Mitchell Marsh is introduced into the attack and he invites Buttler to leave with the ball rising above the stumps. He throws in a slightly slower ball that has the batsman pushing forward as Buttler almost pushes a catch back to the bowler. England bring up a couple as Buttler drives straight down the ground.

Siddle runs the ball across the face of the left-handed Ali, who leaves the opening few deliveries. More of the same from Siddle, who then catches an outside edge that drops just short of first slip. Ali is unfazed and drives the next delivery straight to mid-off. Huge appeal from the diving keeper who thinks Ali has edged another, but Clarke opts not to review. More appeals next up with Ali seemingly trapped in front - appears a little too high, though. Brilliant over from Siddle!

WICKET!  WICKET! BUTTLER (42) C STARC B MARSH

Oh no, England on the brink now! Starc opens up with a drivable ball and Buttler is on it a little too early. His shot flies towards Starc who is sitting a touch deeper than mid-off and he takes an impressive diving catch to come short and receive the ball. What can Broad do?

Broad moves off the mark with a forward prod into the mid-off region to bring Ali back on strike. The batsmen scramble another single, this time as Ali moves off the mark. Opener-in-waiting some are saying? Broad gets down luckily to send another shot deep and pick up another run.

Siddle is really making this ball talk now, Broad playing and missing by a couple of inches. The pitch produces some unexpected bounce that climbs above Broad's face to leave him rocking back, but he finishes the over with a boundary after driving productively off the back foot.

Marsh continues with his line of attack just outside of Ali's off-stump, who looks calm and collected for now. Ali bides his time before producing a wonderfully executed cover drive for four runs - straight out of the middle! He soon scores again with a straight drive that gives him another run down the ground.

Shoddy keeping from Peter Nevill first up in Siddle's over as he's unable to prevent the ball running away for four byes. Siddle responds with a beauty, however, which sees Ali blinking in the headlights with the ball running past his bat. More byes follow as another delivery breaks between keeper and first slip. Ali brings himself back on strike for the next over having tucked off his hips. England just about hanging on in there as Mitchell Starc is called on for Marsh.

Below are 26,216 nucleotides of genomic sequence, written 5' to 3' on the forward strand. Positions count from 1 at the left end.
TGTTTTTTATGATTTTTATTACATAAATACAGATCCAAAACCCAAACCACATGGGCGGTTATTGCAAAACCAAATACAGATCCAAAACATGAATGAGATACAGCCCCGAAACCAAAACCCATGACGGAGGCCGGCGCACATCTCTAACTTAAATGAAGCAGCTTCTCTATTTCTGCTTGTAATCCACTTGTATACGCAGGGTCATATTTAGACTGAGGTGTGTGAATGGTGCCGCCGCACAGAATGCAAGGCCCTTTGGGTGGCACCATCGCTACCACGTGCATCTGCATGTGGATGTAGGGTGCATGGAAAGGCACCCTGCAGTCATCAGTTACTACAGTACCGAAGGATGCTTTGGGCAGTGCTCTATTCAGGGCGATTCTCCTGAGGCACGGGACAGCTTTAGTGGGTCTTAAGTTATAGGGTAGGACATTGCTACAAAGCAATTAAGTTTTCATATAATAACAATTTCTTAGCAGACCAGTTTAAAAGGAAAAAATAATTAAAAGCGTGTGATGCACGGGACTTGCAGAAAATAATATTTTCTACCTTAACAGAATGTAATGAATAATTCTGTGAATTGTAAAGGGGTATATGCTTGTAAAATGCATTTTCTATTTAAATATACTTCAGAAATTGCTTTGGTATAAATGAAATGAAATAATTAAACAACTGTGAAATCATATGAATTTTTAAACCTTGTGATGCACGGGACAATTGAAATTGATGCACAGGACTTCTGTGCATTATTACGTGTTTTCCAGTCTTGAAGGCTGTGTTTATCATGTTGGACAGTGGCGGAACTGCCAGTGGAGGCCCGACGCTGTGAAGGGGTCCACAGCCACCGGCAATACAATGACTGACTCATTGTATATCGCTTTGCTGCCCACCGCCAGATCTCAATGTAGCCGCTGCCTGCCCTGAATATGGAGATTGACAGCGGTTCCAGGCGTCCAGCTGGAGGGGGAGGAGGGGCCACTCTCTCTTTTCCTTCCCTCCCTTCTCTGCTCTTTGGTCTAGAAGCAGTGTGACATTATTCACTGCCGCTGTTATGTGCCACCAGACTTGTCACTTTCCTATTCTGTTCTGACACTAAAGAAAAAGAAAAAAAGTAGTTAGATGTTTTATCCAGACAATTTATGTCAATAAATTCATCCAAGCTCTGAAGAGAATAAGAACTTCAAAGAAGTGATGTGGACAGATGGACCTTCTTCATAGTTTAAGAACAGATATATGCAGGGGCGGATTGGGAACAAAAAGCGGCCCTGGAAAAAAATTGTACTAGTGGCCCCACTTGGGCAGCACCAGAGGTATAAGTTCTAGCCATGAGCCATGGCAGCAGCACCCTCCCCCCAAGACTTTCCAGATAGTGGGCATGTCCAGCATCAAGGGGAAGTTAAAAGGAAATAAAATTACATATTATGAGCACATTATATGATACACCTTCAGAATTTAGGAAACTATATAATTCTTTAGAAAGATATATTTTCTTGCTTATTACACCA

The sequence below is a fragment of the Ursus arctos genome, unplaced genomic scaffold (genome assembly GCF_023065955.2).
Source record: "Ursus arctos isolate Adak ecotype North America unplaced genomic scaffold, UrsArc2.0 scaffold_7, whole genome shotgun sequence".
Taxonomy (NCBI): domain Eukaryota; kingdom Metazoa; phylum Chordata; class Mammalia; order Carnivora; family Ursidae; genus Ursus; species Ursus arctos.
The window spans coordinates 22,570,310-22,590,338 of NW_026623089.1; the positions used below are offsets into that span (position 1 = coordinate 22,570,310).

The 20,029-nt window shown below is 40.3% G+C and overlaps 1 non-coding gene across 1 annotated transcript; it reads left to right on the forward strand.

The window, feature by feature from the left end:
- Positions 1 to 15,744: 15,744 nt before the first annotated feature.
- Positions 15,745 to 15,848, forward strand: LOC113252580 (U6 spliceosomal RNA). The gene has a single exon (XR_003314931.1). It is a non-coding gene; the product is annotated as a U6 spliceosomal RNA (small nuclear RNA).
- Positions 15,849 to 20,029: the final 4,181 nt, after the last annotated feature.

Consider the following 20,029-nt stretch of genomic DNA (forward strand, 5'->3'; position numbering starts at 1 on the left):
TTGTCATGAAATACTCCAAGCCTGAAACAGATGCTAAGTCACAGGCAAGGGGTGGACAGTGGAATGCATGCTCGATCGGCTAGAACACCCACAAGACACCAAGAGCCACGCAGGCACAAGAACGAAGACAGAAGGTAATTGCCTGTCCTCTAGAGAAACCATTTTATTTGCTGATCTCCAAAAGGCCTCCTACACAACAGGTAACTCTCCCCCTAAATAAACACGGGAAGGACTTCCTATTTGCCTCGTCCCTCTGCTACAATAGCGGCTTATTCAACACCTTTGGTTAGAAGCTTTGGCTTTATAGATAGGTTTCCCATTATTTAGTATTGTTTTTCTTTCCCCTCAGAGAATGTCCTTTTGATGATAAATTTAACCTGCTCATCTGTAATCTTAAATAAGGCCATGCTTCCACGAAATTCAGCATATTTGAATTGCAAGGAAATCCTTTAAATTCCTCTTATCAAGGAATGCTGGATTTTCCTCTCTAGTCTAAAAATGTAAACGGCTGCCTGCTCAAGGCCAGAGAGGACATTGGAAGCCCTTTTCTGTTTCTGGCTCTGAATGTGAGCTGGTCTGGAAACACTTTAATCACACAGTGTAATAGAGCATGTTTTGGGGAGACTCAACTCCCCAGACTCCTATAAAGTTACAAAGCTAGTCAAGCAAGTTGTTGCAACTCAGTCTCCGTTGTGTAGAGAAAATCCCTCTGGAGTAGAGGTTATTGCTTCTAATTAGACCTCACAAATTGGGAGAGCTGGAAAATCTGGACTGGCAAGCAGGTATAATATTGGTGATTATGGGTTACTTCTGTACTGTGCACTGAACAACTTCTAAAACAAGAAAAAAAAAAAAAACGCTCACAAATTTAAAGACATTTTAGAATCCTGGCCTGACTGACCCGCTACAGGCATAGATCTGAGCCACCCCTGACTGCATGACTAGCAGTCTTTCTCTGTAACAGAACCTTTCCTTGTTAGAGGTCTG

Starc opens up with a delivery that just about evades Ali's edge with the outfield letting out gasps, before an identical delivery produces another play and miss. Nevill has to produce some standout keeping to prevent a wide one spilling down the leg side for four and he does so with a dive that would have most goalkeepers raising an eyebrow or two. Seeking to take advantage, Ali opens the face and chops away for four just behind square.

Time for some spin, then, and Nathan Lyon almost has his man as Broad prods hopelessly forward with a loose shot. England pick up a single with the next delivery, though, with Broad nudging into the offside. Lyon gets a huge one to rip and spin, and it gets the beating of both the keeper and Clarke in first slip. Drinks are on...

Ali bags another single with a tidy clip off the pads from Starc, who then responds with a straight one that Broad gets on top of. England's number ten chips one high and it just evades the fielder at mid-on as he picks up a few more runs. A play and a miss follows from Broad, who is perhaps undone by a bit of away swing. More strong work off the pads sees Broad move onto 10.

Lyon continues his work by firing it in full towards Broad, who gets forward to block out the threat. A few of these deliveries are turning nicely and could put a little bit of doubt into both of these batsmen. Mitchell Johnson is to come back on in the next over.